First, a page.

Cancer researchers hit a bullseye with new drug target for Ewing sarcoma


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Fluorescent staining shows how PARP and CDK12 inhibitors combine to deal a lethal blow to Ewing sarcoma. In the top row, green represents locations of DNA damage incurred by Ewing sarcoma cells. In the bottom row, red represents DNA repair activity. Together, PARP and CDK12 inhibitors lead to Ewing sarcoma cell death.
Credit: Dana-Farber/Boston Children’s Cancer and Blood Disorders Center

Screening a class of recently-developed drug compounds — so-called “CDK inhibitors” capable of blocking CDK7/12/13 proteins — against hundreds of different human cancer cell lines, researchers at Dana-Farber/Boston Children’s Cancer and Blood Disorders Center have found that CDK12 inhibitors pack a particularly lethal punch to Ewing sarcoma, a rare cancer typically affecting children and young adults.

“No one has previously considered CDK12 inhibition as a way to combat Ewing sarcoma,” says Kimberly Stegmaier, MD, senior author of the new Cancer Cell paper that describes the findings.

In 2014, Nathaneal Gray, PhD, co-author on the new paper, and his team were the first to develop CDK inhibitors.

“Now, in mice, we’ve shown that Ewing sarcoma cells die if CDK12 is knocked out genetically or chemically inhibited,” Stegmaier says. What’s more, her team has discovered that CDK12 inhibition can be combined with another drug, called a PARP inhibitor, to double down on Ewing sarcoma cells.

The revelation that CDK12 inhibition can kill Ewing sarcoma cells brings a surge of hope to the field of pediatric oncology, which has long been challenged to find new drugs against childhood cancers.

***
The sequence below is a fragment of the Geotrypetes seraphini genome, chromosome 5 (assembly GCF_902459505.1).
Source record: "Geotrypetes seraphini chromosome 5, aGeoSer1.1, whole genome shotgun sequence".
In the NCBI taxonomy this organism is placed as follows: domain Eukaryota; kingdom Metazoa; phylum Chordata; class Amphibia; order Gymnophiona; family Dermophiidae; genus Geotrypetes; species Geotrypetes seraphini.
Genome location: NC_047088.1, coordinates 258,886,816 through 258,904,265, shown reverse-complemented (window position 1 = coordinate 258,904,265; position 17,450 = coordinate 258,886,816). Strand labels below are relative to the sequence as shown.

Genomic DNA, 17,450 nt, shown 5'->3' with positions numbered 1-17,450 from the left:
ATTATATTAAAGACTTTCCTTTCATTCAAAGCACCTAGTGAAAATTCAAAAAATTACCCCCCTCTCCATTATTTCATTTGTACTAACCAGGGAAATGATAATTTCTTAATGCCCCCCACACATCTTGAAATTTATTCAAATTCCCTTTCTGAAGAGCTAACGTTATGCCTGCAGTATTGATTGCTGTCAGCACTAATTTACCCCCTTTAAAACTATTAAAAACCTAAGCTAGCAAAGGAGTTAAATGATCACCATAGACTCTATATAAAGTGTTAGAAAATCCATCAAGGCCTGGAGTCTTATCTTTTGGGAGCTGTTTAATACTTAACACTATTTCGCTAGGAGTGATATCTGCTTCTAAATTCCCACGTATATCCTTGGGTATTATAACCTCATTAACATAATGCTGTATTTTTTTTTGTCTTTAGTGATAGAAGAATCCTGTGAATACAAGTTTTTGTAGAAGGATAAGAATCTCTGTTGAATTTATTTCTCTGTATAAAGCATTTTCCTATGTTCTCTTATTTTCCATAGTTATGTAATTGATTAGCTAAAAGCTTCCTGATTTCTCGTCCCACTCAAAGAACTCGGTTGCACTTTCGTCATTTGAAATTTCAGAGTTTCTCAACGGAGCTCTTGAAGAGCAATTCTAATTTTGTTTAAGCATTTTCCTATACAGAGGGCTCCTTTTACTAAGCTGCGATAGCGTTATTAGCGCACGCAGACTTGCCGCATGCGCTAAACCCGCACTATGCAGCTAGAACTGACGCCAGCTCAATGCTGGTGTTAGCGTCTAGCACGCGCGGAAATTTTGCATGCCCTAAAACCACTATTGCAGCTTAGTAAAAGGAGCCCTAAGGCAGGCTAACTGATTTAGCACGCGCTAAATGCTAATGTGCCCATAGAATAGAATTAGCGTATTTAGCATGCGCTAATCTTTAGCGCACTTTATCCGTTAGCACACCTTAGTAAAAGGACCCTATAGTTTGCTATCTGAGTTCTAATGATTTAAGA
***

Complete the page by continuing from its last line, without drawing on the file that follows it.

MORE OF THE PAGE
“Pediatric cancers often involve abnormalities in genes that encode for transcription factors, shapeshifting proteins that bind to DNA sequences to activate or repress gene expression,” says Stegmaier, who co-directs the pediatric hematologic malignancy program at Dana-Farber/Boston Children’s and is a member of the Broad Institute’s Cancer Program. “Due to their disordered physical structure, transcription factors have largely eluded drug discovery efforts.”

A molecular view of Ewing sarcoma

In Ewing sarcoma, the second-most common bone cancer in children and adolescents, an error involving two genes gives rise to an abnormal fusion transcription factor called EWS/FLI. Once produced, EWS/FLI wreaks havoc by tripping the switch of normally quiet regions of DNA, turning on genes that are supposed to stay off, while also turning off genes that should be active.

Cancer researchers call EWS/FLI a “pioneer factor” for its ability to turn on genes that wouldn’t be expressed otherwise.

“In Ewing sarcoma and other cancers involving transcription factor fusion ‘onco-proteins’ like EWS/FLI, these mutated transcription factors drive abnormal cell behavior and tumor growth,” Stegmaier explains. “EWS/FLI has so far not been able to be targeted by conventional drug chemistry.”

But now, Stegmaier and her team may have unleashed a workaround to disarming EWS/FLI-expressing tumor cells via CDK12, a readily-targetable enzyme. After their wide-ranging drug screen revealed a potential link between CDK12 inhibition and Ewing sarcoma, the team sought to understand why.

“CDK12 is known to be important for gene regulation, so we wondered why the EWS/FLI fusion protein might engender sensitivity to CDK12 inhibitors,” Stegmaier says…

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This article and images were originally posted on [Latest Science News — ScienceDaily] January 26, 2018 at 11:31AM. Credit to Author and Latest Science News — ScienceDaily | ESIST.T>G>S Recommended Articles Of The Day

 

 

 

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